By Paul Ejime*
One of the useful lessons to be drawn from the unfolding political and security crises in Mali is the imperative for proactivity, backchannel diplomacy, and effective use of early warning tools in conflict prevention, management, and resolution.
The Economic Community of West African States (ECOWAS) has an Early Warning Directorate with roots in its 15 Member States working with civil society infrastructures. Their task is to flag crisis hot spots and transmit red alerts to the relevant authorities for necessary action. This architecture covers Mali. So, for the evolution of the Mali crises to have blindsided ECOWAS and the international community with an estimated 15,000-strong United Nations Mission in Mali, MINUSMA, plus another 5,000 of the French Barkhane military Operation, the surveillance by the Sahel G-5 countries, and the African Union’s representation, MISAHEL, could not have been more embarrassing.
Even when the ECOWAS mediation finally kicked in, the train had already left the station, and the strategy also left much to be desired. The hurriedly-assembled mediation team led by former Nigerian President Goodluck Jonathan became a “Catch-up Mission.” Five ECOWAS leaders from Nigeria, Ghana, Cote d’Ivoire, Senegal, and Niger, later undertook what was seen as “solidarity mission” to shore up their embattled colleague, President Ibrahim Keita.
Unsurprisingly, the military struck in Bamako on 18th August, sacking Keita, on the day that Dr Jonathan was briefing Nigerian President Muhammadu Buhari on the outcome of his unsuccessful mediation.
Mali’s problem is not new to ECOWAS or the international Community. Eight years ago, in 2012, the country had witnessed its third military coup led by a Capt. Amadou Sanogo, who is still undergoing trial for killings related to that putsch. In an ironic but avoidable deja vu, if not for the change of the dramatis personae, 2020 was a repeat of the 2012 episode in Mali.
Capt Sanogo and his group seized power from then-President Amadou Toumani Touré from the Kati cantonment near Bamako, the same military unit from which Col. Assimi Goita and his team hatched their plan and toppled President Keita. Playback to 2012, a transition government was cobbled after the Sanogo coup, followed by a presidential vote which Keita won and re-election in 2018, promising, among other pledges, to end the devastating insurgency and insecurity in Mali.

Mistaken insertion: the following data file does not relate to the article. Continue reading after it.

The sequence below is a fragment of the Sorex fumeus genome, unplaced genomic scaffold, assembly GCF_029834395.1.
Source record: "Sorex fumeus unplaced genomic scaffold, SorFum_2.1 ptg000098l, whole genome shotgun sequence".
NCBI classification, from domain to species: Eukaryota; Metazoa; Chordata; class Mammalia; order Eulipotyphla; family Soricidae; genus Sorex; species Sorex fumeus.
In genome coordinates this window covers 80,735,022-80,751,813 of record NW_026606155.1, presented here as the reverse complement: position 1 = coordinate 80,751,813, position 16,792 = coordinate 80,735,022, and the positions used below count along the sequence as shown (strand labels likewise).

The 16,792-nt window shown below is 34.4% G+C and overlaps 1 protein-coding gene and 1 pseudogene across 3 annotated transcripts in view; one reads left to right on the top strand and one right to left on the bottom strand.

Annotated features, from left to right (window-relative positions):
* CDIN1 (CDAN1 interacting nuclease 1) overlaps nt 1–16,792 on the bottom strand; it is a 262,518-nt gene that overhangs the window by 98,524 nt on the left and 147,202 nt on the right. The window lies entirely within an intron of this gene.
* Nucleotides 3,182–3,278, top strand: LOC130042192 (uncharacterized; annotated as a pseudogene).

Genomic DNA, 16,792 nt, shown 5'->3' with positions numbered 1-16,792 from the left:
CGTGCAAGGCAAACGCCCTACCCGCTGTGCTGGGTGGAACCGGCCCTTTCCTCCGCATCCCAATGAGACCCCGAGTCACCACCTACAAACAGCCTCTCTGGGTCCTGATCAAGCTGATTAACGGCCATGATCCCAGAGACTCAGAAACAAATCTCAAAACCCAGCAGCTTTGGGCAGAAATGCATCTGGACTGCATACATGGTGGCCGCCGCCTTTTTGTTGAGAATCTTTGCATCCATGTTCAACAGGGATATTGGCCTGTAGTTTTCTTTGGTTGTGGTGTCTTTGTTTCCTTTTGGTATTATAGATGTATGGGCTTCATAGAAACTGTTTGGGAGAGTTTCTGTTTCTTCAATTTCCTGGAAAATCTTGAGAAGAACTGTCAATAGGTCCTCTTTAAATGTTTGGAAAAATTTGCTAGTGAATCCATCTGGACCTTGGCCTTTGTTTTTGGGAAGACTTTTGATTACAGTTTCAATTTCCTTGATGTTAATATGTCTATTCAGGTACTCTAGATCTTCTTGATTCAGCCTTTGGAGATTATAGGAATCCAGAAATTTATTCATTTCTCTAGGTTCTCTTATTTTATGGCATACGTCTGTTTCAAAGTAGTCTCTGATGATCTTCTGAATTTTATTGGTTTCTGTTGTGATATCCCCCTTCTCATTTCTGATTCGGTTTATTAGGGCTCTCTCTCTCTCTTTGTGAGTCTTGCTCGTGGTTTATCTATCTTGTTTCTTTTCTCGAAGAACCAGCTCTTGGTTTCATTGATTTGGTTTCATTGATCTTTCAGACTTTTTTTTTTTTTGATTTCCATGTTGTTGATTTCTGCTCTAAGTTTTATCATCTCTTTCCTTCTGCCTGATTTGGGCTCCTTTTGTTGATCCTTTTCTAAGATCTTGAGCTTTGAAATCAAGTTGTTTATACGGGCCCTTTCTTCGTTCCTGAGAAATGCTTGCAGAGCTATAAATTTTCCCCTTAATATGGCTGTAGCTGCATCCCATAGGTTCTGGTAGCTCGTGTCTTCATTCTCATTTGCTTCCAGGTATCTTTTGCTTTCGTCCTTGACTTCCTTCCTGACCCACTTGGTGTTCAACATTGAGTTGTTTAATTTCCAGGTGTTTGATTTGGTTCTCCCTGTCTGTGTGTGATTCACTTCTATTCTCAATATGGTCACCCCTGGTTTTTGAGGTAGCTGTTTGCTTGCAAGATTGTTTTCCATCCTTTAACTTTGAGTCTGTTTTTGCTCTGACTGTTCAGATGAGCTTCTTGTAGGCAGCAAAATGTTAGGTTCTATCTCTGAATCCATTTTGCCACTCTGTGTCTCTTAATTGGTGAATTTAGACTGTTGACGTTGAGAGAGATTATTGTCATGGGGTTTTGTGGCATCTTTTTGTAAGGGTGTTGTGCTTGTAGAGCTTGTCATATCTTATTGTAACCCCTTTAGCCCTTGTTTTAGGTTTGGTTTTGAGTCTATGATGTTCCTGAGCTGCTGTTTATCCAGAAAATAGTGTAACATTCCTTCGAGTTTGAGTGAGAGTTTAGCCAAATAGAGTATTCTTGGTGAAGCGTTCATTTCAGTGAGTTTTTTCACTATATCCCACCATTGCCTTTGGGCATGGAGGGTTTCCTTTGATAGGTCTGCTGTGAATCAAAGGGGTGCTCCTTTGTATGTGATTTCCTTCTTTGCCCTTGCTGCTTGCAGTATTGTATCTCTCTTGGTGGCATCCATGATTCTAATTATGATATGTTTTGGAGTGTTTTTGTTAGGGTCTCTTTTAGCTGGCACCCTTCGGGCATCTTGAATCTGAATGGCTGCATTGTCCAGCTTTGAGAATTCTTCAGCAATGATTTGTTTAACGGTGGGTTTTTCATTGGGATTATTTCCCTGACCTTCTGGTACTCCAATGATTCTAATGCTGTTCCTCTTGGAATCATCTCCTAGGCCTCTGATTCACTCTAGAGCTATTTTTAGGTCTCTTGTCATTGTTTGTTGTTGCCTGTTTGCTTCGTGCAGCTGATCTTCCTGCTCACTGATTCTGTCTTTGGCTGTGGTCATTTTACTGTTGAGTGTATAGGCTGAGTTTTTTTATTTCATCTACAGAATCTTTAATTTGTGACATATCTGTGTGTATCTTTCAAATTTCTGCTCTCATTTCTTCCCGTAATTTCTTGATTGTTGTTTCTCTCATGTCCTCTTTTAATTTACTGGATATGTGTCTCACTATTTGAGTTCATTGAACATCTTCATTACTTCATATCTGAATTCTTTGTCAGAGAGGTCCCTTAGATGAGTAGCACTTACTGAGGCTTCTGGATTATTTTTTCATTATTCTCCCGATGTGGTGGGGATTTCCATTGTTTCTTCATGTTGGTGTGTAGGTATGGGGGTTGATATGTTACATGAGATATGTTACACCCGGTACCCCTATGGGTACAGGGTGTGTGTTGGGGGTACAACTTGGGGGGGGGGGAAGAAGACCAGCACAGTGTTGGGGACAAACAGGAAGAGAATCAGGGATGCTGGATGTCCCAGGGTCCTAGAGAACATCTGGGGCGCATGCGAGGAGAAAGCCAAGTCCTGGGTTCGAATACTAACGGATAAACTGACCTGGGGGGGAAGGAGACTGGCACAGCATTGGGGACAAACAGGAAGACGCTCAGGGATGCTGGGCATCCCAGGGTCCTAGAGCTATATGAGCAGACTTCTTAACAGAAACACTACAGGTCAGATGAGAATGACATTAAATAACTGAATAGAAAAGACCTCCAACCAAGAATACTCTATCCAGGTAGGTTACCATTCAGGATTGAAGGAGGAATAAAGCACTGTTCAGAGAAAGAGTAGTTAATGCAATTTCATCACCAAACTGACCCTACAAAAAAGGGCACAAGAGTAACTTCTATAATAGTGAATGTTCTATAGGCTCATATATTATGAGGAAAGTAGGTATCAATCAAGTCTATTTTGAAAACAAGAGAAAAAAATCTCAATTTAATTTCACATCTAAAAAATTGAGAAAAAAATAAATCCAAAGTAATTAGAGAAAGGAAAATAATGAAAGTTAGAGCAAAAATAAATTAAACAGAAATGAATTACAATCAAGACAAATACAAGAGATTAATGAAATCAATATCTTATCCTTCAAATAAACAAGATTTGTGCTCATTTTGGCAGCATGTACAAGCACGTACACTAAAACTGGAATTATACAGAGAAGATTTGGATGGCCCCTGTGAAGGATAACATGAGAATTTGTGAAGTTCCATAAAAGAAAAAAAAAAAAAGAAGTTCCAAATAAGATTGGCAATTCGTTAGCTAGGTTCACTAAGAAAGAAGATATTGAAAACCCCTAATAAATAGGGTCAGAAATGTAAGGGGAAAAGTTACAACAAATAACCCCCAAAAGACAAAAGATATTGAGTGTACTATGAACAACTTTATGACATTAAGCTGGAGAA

But like his successor Touré, Keita could not deliver. To compound his situation, Keita was accused of corruption, cronyism even as Mali descended into chaos amid crippling poverty and unemployment. There is a large swathe of the country’s territory, in the North and Central regions brimming with terrorism, insurgency, inter-ethnic conflicts, and separatist rebellion in the north by Arabs and Tuaregs. Meanwhile, Keita also organised a controversial legislative poll in March/April 2020, during the Covid-19 pandemic and allegedly used the Constitutional Court to corner some parliamentary seats to his political party.
While external military and civilian deployments in Mali cost the International Community about 2.2 billion US dollars annually to maintain, the gold, bauxite, and cotton-rich country with an estimated 19 million people is among the World’s 37 heavily indebted developing nations. Its estimated annual revenue is four billion USD dollars against expenditures of 4.5 billion US dollars and external debt of about three billion dollars.
Terrorist groups operating in northern Mali include Al Qaeda, ISIS, and the AZAWAD Tuareg militant group championing northern Mali’s independence. With the stalling of the 2015 Peace Accord implementation between the Bamako government and the Tuaregs, the terrorist groups have continued with near impunity and exporting their operations to neighbouring Burkina Faso and Niger, killing some 4,000 people in multiple attacks this year alone. Occasionally, UN peacekeepers and French forces have also been targeted.
MINUSMA had replaced an Africa-led Peace Mission in Mali, AFISMA, with heavy ECOWAS involvement in 2013. Dr Jonathan, Nigeria’s President then had co-chaired the regional mediation in Mali until 2016, with now-deposed former Burkina Faso President Blaise Compaore.
Mali is back to ground zero, with ECOWAS now negotiating the formation of another Transition government with the Col. Goita-led military junta, similar to what happened in 2012, with the regional body now insisting on a civilian-led 18-month transition government for another presidential election to take place.